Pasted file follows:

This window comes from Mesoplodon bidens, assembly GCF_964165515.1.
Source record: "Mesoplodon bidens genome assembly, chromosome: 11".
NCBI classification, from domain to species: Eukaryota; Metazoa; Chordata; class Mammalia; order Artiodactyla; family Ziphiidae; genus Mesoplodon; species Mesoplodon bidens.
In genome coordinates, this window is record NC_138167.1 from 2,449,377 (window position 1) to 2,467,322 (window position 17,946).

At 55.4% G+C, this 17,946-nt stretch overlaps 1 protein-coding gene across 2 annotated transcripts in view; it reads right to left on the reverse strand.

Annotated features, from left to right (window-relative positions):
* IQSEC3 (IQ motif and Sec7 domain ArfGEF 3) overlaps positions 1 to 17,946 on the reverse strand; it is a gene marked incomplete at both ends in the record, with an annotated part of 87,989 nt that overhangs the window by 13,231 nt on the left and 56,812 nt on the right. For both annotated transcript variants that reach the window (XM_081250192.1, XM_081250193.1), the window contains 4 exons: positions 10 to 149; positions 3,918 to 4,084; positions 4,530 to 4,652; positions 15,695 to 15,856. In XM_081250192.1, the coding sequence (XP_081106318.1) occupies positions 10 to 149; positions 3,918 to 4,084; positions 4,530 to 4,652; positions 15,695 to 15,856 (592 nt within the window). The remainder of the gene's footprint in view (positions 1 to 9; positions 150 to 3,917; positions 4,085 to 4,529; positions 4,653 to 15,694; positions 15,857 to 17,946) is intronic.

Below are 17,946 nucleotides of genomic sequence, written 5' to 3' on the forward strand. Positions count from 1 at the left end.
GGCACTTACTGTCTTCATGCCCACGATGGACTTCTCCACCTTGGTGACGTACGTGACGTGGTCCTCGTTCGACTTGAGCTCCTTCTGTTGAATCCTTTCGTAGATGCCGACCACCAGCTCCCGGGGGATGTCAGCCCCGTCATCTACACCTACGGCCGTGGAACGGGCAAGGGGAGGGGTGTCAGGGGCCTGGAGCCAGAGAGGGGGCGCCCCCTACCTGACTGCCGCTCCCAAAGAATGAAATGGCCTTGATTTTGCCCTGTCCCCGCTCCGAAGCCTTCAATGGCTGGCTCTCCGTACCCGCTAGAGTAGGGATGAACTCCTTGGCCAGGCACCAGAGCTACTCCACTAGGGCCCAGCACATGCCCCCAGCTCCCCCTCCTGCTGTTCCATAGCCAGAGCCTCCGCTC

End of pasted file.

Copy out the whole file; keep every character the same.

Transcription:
This window comes from Mesoplodon bidens, assembly GCF_964165515.1.
Source record: "Mesoplodon bidens genome assembly, chromosome: 11".
NCBI classification, from domain to species: Eukaryota; Metazoa; Chordata; class Mammalia; order Artiodactyla; family Ziphiidae; genus Mesoplodon; species Mesoplodon bidens.
In genome coordinates, this window is record NC_138167.1 from 2,449,377 (window position 1) to 2,467,322 (window position 17,946).

At 55.4% G+C, this 17,946-nt stretch overlaps 1 protein-coding gene across 2 annotated transcripts in view; it reads right to left on the reverse strand.

Annotated features, from left to right (window-relative positions):
* IQSEC3 (IQ motif and Sec7 domain ArfGEF 3) overlaps positions 1 to 17,946 on the reverse strand; it is a gene marked incomplete at both ends in the record, with an annotated part of 87,989 nt that overhangs the window by 13,231 nt on the left and 56,812 nt on the right. For both annotated transcript variants that reach the window (XM_081250192.1, XM_081250193.1), the window contains 4 exons: positions 10 to 149; positions 3,918 to 4,084; positions 4,530 to 4,652; positions 15,695 to 15,856. In XM_081250192.1, the coding sequence (XP_081106318.1) occupies positions 10 to 149; positions 3,918 to 4,084; positions 4,530 to 4,652; positions 15,695 to 15,856 (592 nt within the window). The remainder of the gene's footprint in view (positions 1 to 9; positions 150 to 3,917; positions 4,085 to 4,529; positions 4,653 to 15,694; positions 15,857 to 17,946) is intronic.

Below are 17,946 nucleotides of genomic sequence, written 5' to 3' on the forward strand. Positions count from 1 at the left end.
GGCACTTACTGTCTTCATGCCCACGATGGACTTCTCCACCTTGGTGACGTACGTGACGTGGTCCTCGTTCGACTTGAGCTCCTTCTGTTGAATCCTTTCGTAGATGCCGACCACCAGCTCCCGGGGGATGTCAGCCCCGTCATCTACACCTACGGCCGTGGAACGGGCAAGGGGAGGGGTGTCAGGGGCCTGGAGCCAGAGAGGGGGCGCCCCCTACCTGACTGCCGCTCCCAAAGAATGAAATGGCCTTGATTTTGCCCTGTCCCCGCTCCGAAGCCTTCAATGGCTGGCTCTCCGTACCCGCTAGAGTAGGGATGAACTCCTTGGCCAGGCACCAGAGCTACTCCACTAGGGCCCAGCACATGCCCCCAGCTCCCCCTCCTGCTGTTCCATAGCCAGAGCCTCCGCTC